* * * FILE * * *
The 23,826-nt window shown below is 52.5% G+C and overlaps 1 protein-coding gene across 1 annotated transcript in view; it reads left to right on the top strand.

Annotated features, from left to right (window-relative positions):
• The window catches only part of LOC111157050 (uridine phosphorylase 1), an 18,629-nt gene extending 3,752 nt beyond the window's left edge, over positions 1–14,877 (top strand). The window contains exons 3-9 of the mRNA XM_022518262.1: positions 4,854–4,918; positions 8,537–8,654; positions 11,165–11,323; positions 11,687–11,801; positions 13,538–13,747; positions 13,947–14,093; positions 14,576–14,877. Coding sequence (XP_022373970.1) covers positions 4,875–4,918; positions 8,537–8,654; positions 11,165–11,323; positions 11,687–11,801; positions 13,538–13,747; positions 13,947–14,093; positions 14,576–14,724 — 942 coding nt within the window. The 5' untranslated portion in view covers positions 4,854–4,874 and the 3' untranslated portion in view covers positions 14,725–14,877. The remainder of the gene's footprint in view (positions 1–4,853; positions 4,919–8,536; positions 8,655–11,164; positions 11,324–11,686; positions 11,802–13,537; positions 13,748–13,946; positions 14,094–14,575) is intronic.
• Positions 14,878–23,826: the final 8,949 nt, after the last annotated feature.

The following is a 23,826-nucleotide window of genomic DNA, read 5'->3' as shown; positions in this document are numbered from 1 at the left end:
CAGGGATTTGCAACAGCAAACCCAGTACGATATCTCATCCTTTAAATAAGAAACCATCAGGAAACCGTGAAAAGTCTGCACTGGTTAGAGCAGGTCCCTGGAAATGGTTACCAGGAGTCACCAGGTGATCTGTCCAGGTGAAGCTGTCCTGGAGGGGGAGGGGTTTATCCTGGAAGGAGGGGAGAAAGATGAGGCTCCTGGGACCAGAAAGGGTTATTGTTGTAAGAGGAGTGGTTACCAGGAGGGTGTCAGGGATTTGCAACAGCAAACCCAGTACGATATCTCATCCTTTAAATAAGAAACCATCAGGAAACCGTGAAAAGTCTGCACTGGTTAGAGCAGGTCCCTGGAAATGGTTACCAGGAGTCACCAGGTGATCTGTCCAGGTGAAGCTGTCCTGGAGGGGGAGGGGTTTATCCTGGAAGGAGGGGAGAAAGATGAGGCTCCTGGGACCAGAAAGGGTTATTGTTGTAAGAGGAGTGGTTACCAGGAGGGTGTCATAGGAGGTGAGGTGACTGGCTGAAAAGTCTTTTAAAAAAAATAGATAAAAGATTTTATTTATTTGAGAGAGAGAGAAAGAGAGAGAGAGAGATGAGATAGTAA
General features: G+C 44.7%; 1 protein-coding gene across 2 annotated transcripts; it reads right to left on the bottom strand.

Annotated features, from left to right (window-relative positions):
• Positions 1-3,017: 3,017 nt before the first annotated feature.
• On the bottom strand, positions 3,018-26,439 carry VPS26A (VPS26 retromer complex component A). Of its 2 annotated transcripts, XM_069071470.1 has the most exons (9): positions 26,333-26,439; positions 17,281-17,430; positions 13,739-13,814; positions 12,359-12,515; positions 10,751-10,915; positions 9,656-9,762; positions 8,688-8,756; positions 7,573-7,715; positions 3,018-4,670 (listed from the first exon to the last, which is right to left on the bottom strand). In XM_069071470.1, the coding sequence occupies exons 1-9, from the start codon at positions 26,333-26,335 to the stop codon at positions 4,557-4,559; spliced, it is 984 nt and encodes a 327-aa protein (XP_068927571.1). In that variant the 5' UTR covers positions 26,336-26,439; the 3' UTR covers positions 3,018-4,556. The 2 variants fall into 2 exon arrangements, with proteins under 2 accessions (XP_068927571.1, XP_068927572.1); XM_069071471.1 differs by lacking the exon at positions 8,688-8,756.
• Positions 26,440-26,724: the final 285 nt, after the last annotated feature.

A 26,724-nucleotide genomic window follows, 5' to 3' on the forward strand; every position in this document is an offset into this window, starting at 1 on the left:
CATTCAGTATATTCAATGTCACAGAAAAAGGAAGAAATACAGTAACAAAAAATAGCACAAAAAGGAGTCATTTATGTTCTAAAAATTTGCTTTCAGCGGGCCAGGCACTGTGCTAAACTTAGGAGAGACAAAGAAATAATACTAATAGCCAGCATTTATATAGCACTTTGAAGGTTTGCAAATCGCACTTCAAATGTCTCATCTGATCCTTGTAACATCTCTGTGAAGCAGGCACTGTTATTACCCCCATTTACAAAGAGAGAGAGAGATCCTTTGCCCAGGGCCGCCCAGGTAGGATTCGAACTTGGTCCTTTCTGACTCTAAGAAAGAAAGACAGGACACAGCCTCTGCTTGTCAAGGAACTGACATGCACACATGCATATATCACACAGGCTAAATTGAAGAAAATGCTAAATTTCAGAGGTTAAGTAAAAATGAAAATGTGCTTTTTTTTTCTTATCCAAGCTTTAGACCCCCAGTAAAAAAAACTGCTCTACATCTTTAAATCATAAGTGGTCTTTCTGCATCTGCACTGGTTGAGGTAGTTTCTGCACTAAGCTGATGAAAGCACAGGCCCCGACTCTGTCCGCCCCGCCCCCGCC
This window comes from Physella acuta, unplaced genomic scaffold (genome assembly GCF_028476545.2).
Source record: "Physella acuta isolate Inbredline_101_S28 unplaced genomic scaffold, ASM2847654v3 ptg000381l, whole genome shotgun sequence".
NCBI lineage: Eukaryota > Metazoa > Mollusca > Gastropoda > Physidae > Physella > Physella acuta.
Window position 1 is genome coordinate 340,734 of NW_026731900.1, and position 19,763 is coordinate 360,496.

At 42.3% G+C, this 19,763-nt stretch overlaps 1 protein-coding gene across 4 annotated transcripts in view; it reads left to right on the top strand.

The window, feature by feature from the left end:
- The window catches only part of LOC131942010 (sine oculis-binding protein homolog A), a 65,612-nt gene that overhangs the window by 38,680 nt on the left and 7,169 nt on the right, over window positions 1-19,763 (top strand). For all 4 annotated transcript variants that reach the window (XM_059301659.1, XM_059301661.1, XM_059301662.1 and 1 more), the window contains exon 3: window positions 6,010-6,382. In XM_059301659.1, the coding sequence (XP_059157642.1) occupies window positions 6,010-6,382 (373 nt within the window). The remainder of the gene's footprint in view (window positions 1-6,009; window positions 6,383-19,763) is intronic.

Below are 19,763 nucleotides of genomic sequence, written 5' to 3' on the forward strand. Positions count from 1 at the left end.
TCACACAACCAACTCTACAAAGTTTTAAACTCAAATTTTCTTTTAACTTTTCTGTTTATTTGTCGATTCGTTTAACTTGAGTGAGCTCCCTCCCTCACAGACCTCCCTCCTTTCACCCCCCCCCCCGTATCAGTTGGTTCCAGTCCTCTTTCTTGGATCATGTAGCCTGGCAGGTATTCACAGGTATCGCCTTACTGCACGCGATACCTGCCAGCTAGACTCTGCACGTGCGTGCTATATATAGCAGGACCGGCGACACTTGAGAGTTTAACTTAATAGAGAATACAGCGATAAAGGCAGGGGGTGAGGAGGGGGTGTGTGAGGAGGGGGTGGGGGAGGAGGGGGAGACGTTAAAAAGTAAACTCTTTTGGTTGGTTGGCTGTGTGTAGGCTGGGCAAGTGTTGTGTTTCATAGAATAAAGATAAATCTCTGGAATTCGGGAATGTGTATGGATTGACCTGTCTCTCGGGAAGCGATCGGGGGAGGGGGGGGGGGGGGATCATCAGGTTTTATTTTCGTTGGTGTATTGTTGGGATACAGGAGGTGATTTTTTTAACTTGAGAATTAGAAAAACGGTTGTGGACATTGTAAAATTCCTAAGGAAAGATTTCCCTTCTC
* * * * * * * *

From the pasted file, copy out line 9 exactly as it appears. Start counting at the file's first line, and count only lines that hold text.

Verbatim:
• Positions 1-3,017: 3,017 nt before the first annotated feature.